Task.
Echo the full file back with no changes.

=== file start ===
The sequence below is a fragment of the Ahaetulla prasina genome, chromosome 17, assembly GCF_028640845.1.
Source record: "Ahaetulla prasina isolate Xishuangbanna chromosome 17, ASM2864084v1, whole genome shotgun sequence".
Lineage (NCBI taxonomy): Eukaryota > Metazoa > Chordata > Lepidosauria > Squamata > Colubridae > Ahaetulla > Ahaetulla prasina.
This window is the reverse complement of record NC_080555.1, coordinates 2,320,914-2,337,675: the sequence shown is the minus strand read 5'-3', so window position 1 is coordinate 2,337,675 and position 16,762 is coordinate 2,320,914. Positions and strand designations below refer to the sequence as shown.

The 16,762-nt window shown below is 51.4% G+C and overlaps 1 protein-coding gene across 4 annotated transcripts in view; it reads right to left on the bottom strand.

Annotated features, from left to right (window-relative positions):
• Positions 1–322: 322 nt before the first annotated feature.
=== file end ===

The sequence below is a fragment of the Ahaetulla prasina genome, chromosome 17, assembly GCF_028640845.1.
Source record: "Ahaetulla prasina isolate Xishuangbanna chromosome 17, ASM2864084v1, whole genome shotgun sequence".
Lineage (NCBI taxonomy): Eukaryota > Metazoa > Chordata > Lepidosauria > Squamata > Colubridae > Ahaetulla > Ahaetulla prasina.
This window is the reverse complement of record NC_080555.1, coordinates 2,320,914-2,337,675: the sequence shown is the minus strand read 5'-3', so window position 1 is coordinate 2,337,675 and position 16,762 is coordinate 2,320,914. Positions and strand designations below refer to the sequence as shown.

The 16,762-nt window shown below is 51.4% G+C and overlaps 1 protein-coding gene across 4 annotated transcripts in view; it reads right to left on the bottom strand.

Annotated features, from left to right (window-relative positions):
• Positions 1–322: 322 nt before the first annotated feature.